Haraz N. Ghanbari, File, Associated Press
FILE - In this Oct. 5, 2011 file photo, Sen. Marco Rubio, R-Fla., speaks at the Newseum in Washington. As the GOP presidential race shifts to Florida, all eyes are on Rubio, the son of Cuban immigrants and one of Florida's most popular officials. He's pledged to stay neutral, but that hasn't stopped a growing fervor over whether the tea party favorite might make an endorsement _ and whether he'll end up on the Republican ticket.

BuzzFeed reporter McKay Coppins broke the news Thursday that Sen. Marco Rubio, R-Fla., attended The Church of Jesus Christ of Latter-day Saints as a boy in Nevada.

"Rubio was baptized into The Church of Jesus Christ of Latter-day Saints with his family at around the age of 8," Coppins wrote. "(He) remained active in the faith for a number of years during his early youth, family members told BuzzFeed. … (Rubio spokesman Alex) Conant told BuzzFeed that Rubio never requested to have his name removed from the LDS Church's records, which means officially, the church is likely still counting him as a member."

Rubio, of course, is the freshman senator from Florida and tea party favorite; it is widely believed he will be on the short list for vice presidential candidates if Mitt Romney wins the Republican presidential nomination. That possibility, combined with Thursday's revelation that Rubio spent part of his childhood on the LDS faith, caused the New Yorker to publish a blog post titled, "Marco Rubio and the all-Mormon ticket."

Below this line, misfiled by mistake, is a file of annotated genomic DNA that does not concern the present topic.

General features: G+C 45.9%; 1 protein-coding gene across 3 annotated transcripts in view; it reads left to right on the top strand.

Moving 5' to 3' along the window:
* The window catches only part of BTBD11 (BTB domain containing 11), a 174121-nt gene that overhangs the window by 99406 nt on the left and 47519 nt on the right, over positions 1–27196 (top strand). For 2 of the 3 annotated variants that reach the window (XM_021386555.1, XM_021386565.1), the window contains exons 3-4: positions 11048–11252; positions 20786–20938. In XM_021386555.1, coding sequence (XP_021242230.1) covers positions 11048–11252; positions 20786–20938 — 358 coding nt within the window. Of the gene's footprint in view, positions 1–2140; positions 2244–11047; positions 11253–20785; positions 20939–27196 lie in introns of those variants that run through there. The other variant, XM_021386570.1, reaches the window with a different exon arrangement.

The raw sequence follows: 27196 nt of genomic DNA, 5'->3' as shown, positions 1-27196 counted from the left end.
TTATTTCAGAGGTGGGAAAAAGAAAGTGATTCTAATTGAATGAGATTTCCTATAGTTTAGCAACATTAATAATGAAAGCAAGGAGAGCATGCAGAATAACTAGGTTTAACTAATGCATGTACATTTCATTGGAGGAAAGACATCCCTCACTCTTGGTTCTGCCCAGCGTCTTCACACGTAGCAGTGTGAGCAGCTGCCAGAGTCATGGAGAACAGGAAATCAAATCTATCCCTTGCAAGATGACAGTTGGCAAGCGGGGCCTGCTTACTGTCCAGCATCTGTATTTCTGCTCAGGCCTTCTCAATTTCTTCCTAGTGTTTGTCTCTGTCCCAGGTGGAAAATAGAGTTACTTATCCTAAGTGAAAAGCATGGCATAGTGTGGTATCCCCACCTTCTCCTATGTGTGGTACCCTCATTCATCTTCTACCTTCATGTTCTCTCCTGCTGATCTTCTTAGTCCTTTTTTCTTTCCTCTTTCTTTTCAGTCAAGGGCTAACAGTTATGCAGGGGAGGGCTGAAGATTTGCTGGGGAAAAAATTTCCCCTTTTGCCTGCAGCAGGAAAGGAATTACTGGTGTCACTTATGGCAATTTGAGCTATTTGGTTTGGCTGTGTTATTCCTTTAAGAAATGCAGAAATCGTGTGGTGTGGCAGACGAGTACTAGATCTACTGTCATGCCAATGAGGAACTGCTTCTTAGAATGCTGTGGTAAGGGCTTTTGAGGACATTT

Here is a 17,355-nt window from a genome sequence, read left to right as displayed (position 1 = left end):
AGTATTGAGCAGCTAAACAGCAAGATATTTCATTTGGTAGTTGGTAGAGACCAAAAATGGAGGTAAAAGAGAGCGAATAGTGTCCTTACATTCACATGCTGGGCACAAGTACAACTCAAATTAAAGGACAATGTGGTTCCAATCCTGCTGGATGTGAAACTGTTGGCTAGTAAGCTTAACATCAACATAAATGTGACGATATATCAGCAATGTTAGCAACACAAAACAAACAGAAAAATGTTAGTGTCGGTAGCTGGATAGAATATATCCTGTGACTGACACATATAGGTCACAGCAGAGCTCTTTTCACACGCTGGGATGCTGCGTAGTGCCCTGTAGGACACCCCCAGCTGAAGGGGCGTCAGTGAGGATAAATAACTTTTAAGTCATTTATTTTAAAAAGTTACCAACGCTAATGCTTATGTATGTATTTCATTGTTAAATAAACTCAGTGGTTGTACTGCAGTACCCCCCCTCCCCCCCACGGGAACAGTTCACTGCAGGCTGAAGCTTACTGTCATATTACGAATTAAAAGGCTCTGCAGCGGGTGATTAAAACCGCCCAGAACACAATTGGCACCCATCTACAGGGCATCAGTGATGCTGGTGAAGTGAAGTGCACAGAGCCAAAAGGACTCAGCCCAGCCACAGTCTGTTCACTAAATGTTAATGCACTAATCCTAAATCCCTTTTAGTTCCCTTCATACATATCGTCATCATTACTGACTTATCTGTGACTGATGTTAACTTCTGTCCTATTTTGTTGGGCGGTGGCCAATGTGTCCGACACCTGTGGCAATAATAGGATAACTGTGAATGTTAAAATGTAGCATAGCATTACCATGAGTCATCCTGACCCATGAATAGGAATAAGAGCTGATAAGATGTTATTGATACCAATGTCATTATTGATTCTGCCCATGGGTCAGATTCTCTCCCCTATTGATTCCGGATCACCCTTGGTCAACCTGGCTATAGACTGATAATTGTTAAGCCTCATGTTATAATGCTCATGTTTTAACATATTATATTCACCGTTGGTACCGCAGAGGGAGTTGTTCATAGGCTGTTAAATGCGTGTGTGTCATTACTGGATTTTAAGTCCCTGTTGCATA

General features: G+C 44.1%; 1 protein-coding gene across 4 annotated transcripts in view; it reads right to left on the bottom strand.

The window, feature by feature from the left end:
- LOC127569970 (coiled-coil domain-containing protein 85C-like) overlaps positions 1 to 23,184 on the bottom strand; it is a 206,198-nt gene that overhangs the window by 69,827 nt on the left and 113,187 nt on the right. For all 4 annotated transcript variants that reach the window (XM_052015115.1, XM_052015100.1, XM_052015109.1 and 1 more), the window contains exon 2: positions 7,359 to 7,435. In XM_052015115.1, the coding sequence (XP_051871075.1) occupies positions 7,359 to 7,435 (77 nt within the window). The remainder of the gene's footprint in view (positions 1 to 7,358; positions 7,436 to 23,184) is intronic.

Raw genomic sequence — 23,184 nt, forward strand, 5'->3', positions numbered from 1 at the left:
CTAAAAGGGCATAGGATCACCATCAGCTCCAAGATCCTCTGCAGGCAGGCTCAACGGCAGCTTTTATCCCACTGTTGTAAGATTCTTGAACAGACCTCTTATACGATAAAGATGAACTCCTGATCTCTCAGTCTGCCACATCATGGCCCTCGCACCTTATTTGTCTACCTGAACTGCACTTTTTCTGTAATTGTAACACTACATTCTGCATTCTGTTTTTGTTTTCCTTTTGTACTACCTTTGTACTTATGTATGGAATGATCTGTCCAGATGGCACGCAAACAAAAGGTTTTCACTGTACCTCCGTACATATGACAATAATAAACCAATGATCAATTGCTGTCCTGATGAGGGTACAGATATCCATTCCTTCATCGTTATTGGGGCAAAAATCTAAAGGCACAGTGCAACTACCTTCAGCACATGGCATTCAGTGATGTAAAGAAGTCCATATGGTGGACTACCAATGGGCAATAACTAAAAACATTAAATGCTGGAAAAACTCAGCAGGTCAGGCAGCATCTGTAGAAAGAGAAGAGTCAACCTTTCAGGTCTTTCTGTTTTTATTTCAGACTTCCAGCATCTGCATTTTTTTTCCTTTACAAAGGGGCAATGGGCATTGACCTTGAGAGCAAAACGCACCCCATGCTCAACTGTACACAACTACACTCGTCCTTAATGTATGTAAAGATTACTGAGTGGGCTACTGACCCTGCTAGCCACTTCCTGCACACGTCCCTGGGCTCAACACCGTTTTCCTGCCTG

"Some of the Republican base may not be terribly thrilled with the idea of a Mormon presidential candidate, much less with the idea of an all-Mormon, or a Mormon-and-a-half ticket. Rubio is not a Mormon anymore — he left the Church of Latter-Day Saints (sic) and received his first Catholic communion at age 13. (There’s also the question of whether a ticket really has to be balanced if we’re just talking about different branches of Christianity; it’s not clear that it does.)"

The Washington Post theorizes that this latest revelation about Rubio's past will not harm his political future.

"Along with the inconsistencies in his accounts of his parents’ journey from Cuba to America, it could feed into the idea that he shapes his own history for his political convenience. But … while Rubio’s Mormon past adds a fascinating twist to the story of the Republican rising star, it’s not likely to stop that rise."